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Proc Natl Acad Sci U S A. 2007 Oct 9;104(41):16146-51. Epub 2007 Oct 3.

Kinetic insulation as an effective mechanism for achieving pathway specificity in intracellular signaling networks.

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  • 1Department of Physics, University of North Carolina, Chapel Hill, NC 27599, USA.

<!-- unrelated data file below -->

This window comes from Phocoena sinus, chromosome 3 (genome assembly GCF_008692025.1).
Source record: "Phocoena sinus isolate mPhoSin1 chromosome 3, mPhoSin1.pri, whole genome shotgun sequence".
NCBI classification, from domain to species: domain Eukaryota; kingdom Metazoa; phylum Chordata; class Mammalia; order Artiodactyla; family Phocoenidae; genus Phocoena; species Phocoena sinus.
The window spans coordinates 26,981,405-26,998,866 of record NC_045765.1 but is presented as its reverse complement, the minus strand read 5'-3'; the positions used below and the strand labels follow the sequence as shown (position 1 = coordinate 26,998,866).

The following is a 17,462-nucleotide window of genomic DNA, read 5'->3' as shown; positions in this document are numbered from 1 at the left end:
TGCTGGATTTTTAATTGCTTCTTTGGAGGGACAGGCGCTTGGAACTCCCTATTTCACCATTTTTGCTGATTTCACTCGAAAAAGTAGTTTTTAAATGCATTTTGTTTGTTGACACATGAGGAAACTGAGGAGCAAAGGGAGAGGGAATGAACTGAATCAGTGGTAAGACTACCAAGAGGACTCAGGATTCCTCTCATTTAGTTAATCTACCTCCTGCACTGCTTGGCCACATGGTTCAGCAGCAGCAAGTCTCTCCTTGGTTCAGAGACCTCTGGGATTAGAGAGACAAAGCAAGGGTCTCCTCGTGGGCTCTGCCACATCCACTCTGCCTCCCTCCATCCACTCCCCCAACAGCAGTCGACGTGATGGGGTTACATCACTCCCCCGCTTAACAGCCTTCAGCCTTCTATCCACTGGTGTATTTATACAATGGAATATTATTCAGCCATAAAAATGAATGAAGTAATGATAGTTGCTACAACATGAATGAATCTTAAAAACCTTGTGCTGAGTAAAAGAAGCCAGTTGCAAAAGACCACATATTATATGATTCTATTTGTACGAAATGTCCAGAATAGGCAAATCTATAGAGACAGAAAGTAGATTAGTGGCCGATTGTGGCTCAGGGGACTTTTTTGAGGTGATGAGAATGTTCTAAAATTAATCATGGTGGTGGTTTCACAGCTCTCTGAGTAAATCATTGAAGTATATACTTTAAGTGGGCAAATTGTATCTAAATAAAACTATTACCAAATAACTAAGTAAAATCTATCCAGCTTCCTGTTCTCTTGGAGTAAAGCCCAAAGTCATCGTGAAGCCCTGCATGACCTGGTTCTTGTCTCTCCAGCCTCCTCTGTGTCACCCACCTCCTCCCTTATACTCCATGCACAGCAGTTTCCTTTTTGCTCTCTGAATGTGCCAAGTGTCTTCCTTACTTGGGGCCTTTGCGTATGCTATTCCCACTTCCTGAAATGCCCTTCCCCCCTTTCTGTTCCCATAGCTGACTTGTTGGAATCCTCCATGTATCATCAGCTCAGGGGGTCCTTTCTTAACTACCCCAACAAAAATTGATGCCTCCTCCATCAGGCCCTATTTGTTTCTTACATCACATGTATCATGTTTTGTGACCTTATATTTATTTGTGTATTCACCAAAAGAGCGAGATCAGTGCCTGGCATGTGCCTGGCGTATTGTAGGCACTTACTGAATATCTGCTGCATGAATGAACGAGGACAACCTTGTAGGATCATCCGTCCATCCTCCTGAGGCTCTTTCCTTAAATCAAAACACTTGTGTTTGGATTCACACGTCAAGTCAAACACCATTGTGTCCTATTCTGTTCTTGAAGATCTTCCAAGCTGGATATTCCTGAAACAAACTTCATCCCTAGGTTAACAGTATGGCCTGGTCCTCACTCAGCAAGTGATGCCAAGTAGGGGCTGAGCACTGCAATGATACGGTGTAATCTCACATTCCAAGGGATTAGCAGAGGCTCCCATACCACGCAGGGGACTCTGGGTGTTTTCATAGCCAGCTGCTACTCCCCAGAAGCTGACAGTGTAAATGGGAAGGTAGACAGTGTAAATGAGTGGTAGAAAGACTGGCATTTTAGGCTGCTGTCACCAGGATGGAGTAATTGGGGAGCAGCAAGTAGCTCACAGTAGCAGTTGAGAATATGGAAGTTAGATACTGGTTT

Intracellular signaling pathways that share common components often elicit distinct physiological responses. In most cases, the biochemical mechanisms responsible for this signal specificity remain poorly understood. Protein scaffolds and cross-inhibition have been proposed as strategies to prevent unwanted cross-talk. Here, we report a mechanism for signal specificity termed "kinetic insulation." In this approach signals are selectively transmitted through the appropriate pathway based on their temporal profile. In particular, we demonstrate how pathway architectures downstream of a common component can be designed to efficiently separate transient signals from signals that increase slowly over time. Furthermore, we demonstrate that upstream signaling proteins can generate the appropriate input to the common pathway component regardless of the temporal profile of the external stimulus. Our results suggest that multilevel signaling cascades may have evolved to modulate the temporal profile of pathway activity so that stimulus information can be efficiently encoded and transmitted while ensuring signal specificity.

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